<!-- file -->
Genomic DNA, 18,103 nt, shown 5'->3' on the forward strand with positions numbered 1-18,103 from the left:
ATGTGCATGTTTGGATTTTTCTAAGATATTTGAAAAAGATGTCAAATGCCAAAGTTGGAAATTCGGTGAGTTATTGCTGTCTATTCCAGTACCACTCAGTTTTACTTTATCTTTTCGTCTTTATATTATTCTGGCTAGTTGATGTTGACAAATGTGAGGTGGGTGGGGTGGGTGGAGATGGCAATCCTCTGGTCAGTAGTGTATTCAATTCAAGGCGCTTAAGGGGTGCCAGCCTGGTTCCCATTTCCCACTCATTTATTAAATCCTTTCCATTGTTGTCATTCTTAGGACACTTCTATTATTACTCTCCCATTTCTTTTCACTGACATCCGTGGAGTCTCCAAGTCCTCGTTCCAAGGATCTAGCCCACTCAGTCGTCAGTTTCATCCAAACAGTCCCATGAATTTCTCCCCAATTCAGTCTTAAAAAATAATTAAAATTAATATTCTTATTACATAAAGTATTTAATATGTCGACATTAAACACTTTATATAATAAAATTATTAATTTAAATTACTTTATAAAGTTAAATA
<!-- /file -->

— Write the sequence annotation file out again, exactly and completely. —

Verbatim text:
Genomic DNA, 18,103 nt, shown 5'->3' on the forward strand with positions numbered 1-18,103 from the left:
ATGTGCATGTTTGGATTTTTCTAAGATATTTGAAAAAGATGTCAAATGCCAAAGTTGGAAATTCGGTGAGTTATTGCTGTCTATTCCAGTACCACTCAGTTTTACTTTATCTTTTCGTCTTTATATTATTCTGGCTAGTTGATGTTGACAAATGTGAGGTGGGTGGGGTGGGTGGAGATGGCAATCCTCTGGTCAGTAGTGTATTCAATTCAAGGCGCTTAAGGGGTGCCAGCCTGGTTCCCATTTCCCACTCATTTATTAAATCCTTTCCATTGTTGTCATTCTTAGGACACTTCTATTATTACTCTCCCATTTCTTTTCACTGACATCCGTGGAGTCTCCAAGTCCTCGTTCCAAGGATCTAGCCCACTCAGTCGTCAGTTTCATCCAAACAGTCCCATGAATTTCTCCCCAATTCAGTCTTAAAAAATAATTAAAATTAATATTCTTATTACATAAAGTATTTAATATGTCGACATTAAACACTTTATATAATAAAATTATTAATTTAAATTACTTTATAAAGTTAAATA